Keep reading for recipes

Chef Wanted: Oceano Update

by in Shows, February 17th, 2013


Chef WantedOceano is a restaurant and nightclub located right on the beach in Puerto Rico. Owner Todd Berman was looking for an executive chef who could match the elegance of the restaurant with a culturally charged menu. Anne Burrell and the Chef Wanted team were brought in to help with the search. After two difficult tests and two very different dinner services, an offer was extended to Chef Austin Henry.

Chef Henry considers himself the James Bond of the kitchen. He’s traveled the world and is familiar with many different cuisines and languages. Oceano is the perfect opportunity for Chef Henry to move up in his culinary career.

At first Chef Henry had a rough start. He almost served his mofongo dish with undercooked pork, but rectified the issue just in time. For his second “sexy” dish, he had to change course from scallops to shrimp when he realized the scallops wouldn’t sear properly. When it came to dinner service, he succeeded at rallying support from the restaurant staff, and except for getting frustrated over frozen pork and some expediting problems, the service was successful. Despite his lack of experience with Puerto Rican cuisine, his menu incorporated characteristic island flavors and got rave reviews from the guests. In the end, Chef Henry was offered the executive chef position because of his great food and natural leadership in the kitchen.

Read more

One-on-One With the Latest Blue Team Recruit to Go Home — Worst Cooks in America

by in Shows, February 17th, 2013

Chef Bobby Flay and the Blue TeamFor the 14 recruits competing on Worst Cooks in America, it’s the opportunity of a lifetime to learn kitchen basics and culinary how-tos from Anne Burrell and Bobby Flay — two of New York City’s top restaurant chefs and some of Food Network’s most celebrated stars. It’s up to the contestants to use the tools the chefs provide to learn how to master certain skills on their own and demonstrate progress in the kitchen. Despite their best efforts, however, one recruit from Chef Anne’s Red Team and another from Chef Bobby’s Blue Team will ultimately succumb to the challenges of Boot Camp week after week as they compete for $25,000 and bragging rights for their coach.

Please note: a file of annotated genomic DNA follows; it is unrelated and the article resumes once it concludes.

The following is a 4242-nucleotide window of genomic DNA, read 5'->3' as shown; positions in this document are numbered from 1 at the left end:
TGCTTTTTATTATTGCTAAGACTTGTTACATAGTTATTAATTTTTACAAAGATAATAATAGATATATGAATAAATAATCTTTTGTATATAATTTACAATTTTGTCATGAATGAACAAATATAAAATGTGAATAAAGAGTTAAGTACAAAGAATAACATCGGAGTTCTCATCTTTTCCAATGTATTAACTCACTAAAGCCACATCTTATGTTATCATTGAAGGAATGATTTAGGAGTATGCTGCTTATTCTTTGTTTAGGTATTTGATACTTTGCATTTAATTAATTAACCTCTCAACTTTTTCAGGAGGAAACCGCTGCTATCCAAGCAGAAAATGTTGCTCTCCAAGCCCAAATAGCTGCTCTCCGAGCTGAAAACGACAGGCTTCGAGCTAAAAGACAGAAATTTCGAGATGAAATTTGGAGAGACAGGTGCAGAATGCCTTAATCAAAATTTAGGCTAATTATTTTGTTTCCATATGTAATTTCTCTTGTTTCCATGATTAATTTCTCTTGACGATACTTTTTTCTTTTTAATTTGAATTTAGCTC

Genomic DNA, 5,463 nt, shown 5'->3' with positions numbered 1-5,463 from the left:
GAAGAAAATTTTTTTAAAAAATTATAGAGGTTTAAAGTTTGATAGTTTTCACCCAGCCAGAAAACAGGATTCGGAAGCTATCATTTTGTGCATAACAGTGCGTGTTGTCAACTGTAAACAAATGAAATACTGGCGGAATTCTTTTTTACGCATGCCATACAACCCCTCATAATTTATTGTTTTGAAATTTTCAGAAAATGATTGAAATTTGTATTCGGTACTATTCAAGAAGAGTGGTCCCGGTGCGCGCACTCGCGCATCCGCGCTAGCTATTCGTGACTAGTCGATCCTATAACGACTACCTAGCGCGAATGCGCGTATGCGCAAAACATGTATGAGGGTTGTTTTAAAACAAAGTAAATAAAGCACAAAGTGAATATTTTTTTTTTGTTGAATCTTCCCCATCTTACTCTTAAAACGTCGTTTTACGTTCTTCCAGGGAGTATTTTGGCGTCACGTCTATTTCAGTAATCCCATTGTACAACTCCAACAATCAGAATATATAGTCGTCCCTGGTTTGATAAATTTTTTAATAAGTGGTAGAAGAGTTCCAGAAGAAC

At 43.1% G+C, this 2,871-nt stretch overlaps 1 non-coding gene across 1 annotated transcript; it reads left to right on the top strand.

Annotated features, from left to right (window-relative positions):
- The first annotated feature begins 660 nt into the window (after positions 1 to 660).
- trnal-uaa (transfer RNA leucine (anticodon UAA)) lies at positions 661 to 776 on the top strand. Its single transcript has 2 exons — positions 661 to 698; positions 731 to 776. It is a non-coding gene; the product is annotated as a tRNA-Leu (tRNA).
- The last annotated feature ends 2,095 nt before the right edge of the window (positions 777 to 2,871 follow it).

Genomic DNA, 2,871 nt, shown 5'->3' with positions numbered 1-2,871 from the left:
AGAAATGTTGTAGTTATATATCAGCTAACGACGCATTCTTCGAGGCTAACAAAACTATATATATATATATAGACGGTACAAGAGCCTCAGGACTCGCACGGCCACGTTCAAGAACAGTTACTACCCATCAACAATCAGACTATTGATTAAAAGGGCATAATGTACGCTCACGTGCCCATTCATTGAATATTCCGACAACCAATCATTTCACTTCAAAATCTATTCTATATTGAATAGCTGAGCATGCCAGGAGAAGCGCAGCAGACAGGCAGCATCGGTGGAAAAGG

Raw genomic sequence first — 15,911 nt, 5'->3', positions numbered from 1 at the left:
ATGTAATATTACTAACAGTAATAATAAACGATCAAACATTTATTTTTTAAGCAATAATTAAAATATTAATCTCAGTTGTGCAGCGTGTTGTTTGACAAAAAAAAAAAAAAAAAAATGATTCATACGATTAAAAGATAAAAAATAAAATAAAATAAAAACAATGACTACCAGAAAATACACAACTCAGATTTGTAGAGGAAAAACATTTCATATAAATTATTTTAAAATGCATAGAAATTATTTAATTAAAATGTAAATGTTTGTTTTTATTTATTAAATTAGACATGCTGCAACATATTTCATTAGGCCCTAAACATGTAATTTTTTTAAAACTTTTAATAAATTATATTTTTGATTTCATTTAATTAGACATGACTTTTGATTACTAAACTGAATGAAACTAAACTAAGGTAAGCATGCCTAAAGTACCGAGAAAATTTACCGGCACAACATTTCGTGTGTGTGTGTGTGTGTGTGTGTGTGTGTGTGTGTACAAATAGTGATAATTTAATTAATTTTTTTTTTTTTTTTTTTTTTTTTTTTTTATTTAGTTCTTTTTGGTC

Check back with FN Dish every Sunday after the episode for the first interviews with the latest eliminated contestants to read their exclusive reflections on the competition, thoughts on difficult challenges, plans for the future and more.

SPOILER ALERT: Find out who went home

One-on-One With the Latest Red Team Recruit to Go Home — Worst Cooks in America

by in Shows, February 17th, 2013

Chef Anne Burrell and the Red TeamFor the 14 recruits competing on Worst Cooks in America, it’s the opportunity of a lifetime to learn kitchen basics and culinary how-tos from Anne Burrell and Bobby Flay — two of New York City’s top restaurant chefs and some of Food Network’s most celebrated stars. It’s up to the contestants to use the tools the chefs provide to learn how to master certain skills on their own and demonstrate progress in the kitchen. Despite their best efforts, however, one recruit from Chef Anne’s Red Team and another from Chef Bobby’s Blue Team will ultimately succumb to the challenges of Boot Camp week after week as they compete for $25,000 and bragging rights for their coach.